LEADERSHIP: Gratitude Changes Attitude

Sean writes....

How do I get someone to dedicate time and contribute to my project when they don't work for me. They’re assigned to my project, but they have several other projects as well. I’ve tried everything but I can't get them to really dedicate time or fully participate in the project, at least not in a sustainable way. They don't work for me so I can't force them. I'm afraid if I go to their boss it will make matters worse.

Please help.

Sincerely, Sean.


That’s a great question. This is something that happens all the time in matrix organizations, where you have people from multiple groups, working on one project. I’m sure there’s many of you out there that have experienced this as many times as I have.


  1. Appeal to their sense of higher purpose.

It’s important to understand that in general, people want to feel like they’re part of something bigger than them. So it may help your cause to convey that they really aren't doing YOU a favor; they’re helping the team, and contributing to the project goals, and ultimately, the company vision. You can make a stronger case when it’s something that doesn’t ultimately benefit either party and is part of a grander scheme.


  1. Persuade to aid.

What I mean, is to find a clever way to influence their behavior. I don't mean in an underhanded way, but sometimes we need to be creative in order to serve the greater good.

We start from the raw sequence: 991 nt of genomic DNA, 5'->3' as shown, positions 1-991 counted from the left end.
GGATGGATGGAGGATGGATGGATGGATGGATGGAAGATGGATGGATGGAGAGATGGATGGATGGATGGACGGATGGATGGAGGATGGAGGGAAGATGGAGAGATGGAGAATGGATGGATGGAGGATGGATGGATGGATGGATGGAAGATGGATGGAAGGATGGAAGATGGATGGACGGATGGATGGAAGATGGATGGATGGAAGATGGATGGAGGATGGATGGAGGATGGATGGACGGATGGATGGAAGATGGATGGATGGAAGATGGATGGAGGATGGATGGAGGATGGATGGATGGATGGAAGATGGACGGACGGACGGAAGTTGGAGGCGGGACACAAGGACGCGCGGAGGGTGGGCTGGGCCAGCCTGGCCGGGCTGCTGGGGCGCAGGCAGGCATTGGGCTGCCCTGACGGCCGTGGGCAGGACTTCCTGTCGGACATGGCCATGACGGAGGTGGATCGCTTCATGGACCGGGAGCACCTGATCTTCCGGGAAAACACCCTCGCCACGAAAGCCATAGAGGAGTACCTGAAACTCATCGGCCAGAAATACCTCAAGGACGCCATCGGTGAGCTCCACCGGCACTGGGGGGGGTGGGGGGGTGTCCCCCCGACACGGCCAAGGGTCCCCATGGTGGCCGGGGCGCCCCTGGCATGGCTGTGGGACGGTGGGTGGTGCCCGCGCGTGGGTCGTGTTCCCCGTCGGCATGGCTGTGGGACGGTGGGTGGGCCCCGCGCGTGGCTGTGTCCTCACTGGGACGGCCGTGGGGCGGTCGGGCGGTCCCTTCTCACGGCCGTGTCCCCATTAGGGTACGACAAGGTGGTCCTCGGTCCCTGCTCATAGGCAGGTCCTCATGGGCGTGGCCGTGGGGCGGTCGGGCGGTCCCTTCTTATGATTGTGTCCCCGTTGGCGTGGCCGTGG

If you’re a project manager or a peer, you can say something like: “I know you’re on several projects, so you must be really busy, but we could really use some of your expertise with this particular issue.......”  

If you’re a manager or outrank them you could say something like: “The reason I asked you to my office to speak to you in confidence, is that we have an aggressive project schedule, and the team could really benefit from your experience and expertise with this ......  I would really appreciate it, if you could help them out on this.”

The benefit of this approach is:

  1. They’ll think it must be really important if a manager is speaking to them “in confidence,” and bringing them into the “inner circle.
  2. You’re appealing to their ego a bit by referencing their experience, and needing their help.
  3. Lastly, you’re personalizing this request a bit more than in the first approach. Coming from a manager, this may go a long way toward engaging their good will.


  1. Fiesta their “gestcha.”

What that means, is to “celebrate” their “gesture” of good will in helping you out.

When they use their discretionary effort on your behalf, find a micro victory to applaud. Even the slightest gain works. We’re looking for any reason to thank them, and reward their effort, so that we incentivize them to repeat the behavior. Also, it doesn’t hurt to bring them a coffee or take them out to lunch. You decide what the assist is worth to you, and the company. An investment in building allies for our mission, ALWAYS provides a good return.


A display of gratitude goes a long way toward changing their attitude.


When all else fails, you can always find a blunt object.........just kiddingggggg.......

Seriously, it's important that you don't take out the big stick, if you don't have to. Heavy handed tactics often backfire, and don't usually work long term.

So Sean thanks for the question. I hope it helps your situation, and keep the questions coming.


Do you agree? Let me know what you think. I would love to hear your unique perspective.


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